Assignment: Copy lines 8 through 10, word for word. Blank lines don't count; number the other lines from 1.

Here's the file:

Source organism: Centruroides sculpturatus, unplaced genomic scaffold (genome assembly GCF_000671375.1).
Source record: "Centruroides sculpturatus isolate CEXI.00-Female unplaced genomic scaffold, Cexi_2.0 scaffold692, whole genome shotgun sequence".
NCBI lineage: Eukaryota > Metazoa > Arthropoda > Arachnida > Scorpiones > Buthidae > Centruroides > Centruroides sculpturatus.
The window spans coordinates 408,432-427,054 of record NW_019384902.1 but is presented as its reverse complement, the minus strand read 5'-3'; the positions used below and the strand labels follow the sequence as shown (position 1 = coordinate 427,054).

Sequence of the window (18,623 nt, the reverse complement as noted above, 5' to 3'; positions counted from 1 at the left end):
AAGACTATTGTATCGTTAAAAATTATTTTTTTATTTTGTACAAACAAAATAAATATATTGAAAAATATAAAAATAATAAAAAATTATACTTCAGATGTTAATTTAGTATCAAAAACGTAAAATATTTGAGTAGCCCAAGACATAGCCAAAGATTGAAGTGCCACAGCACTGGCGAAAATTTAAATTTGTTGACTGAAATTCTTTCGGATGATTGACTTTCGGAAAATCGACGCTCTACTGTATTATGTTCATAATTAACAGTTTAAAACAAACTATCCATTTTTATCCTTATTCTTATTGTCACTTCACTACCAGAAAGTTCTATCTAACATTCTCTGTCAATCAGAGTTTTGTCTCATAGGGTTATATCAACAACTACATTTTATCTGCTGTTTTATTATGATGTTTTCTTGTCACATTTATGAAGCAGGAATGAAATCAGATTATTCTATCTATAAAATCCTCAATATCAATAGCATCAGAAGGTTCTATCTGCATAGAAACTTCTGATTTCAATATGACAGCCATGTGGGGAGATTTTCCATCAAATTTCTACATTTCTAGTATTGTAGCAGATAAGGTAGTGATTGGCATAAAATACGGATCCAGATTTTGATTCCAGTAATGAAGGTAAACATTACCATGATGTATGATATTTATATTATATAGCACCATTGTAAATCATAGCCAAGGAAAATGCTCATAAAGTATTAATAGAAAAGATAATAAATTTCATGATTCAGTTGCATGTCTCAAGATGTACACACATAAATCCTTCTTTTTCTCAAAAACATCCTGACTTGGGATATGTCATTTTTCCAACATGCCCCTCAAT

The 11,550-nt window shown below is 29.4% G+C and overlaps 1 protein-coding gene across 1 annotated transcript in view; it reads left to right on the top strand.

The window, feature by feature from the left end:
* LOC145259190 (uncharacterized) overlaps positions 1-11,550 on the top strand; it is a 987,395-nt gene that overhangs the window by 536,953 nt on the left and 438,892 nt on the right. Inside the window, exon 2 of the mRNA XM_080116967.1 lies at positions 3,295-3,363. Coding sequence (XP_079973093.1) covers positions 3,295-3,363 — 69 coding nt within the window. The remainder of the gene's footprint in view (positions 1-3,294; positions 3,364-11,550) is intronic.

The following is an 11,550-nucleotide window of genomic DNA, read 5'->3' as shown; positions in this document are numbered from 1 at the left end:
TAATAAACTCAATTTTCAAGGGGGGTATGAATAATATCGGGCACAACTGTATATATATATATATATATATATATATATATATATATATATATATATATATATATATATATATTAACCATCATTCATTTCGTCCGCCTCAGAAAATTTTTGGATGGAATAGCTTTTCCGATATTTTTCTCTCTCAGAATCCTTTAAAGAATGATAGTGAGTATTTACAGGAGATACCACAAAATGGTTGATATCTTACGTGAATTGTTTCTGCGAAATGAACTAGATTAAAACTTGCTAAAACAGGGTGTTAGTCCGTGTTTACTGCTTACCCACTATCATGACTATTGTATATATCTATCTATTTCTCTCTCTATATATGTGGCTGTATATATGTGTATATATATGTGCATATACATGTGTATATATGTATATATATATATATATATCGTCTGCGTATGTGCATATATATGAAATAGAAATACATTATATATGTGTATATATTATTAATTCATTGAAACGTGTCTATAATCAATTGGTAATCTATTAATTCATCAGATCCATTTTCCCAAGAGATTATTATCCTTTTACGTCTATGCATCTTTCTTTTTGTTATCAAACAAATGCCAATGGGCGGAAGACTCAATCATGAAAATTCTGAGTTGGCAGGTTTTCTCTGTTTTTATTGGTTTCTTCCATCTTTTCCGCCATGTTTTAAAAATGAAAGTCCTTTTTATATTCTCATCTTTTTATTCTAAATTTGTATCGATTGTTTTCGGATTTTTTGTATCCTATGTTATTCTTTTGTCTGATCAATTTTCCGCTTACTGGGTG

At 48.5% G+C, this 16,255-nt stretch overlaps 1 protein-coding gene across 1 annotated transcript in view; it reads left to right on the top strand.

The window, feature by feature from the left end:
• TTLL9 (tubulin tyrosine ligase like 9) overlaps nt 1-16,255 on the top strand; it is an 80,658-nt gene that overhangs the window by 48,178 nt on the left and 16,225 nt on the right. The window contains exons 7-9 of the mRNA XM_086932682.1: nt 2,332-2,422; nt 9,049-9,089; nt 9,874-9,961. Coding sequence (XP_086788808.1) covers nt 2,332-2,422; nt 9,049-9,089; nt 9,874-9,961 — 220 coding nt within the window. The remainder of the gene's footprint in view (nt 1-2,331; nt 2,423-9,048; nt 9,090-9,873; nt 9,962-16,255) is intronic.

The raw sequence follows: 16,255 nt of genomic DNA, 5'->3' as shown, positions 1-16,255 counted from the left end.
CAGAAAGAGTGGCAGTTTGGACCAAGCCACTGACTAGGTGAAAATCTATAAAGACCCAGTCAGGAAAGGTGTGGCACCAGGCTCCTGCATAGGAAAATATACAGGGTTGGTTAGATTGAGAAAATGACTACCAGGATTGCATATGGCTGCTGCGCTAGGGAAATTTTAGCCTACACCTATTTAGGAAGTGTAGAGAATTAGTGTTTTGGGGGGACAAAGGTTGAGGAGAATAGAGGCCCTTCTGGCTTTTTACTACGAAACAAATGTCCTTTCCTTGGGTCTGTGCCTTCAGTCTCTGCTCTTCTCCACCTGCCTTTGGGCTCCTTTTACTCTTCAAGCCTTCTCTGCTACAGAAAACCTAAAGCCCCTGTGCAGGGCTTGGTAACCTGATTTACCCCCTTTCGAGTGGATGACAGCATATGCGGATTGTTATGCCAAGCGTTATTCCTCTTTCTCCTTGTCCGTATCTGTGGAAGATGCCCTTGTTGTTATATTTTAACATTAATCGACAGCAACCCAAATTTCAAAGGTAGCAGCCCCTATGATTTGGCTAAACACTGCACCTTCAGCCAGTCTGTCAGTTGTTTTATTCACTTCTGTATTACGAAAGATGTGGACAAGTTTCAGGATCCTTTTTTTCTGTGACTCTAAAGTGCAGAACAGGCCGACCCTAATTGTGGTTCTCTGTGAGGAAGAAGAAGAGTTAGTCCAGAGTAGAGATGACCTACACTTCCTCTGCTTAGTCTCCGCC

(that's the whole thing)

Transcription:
The window, feature by feature from the left end:
* LOC145259190 (uncharacterized) overlaps positions 1-11,550 on the top strand; it is a 987,395-nt gene that overhangs the window by 536,953 nt on the left and 438,892 nt on the right. Inside the window, exon 2 of the mRNA XM_080116967.1 lies at positions 3,295-3,363. Coding sequence (XP_079973093.1) covers positions 3,295-3,363 — 69 coding nt within the window. The remainder of the gene's footprint in view (positions 1-3,294; positions 3,364-11,550) is intronic.

The following is an 11,550-nucleotide window of genomic DNA, read 5'->3' as shown; positions in this document are numbered from 1 at the left end: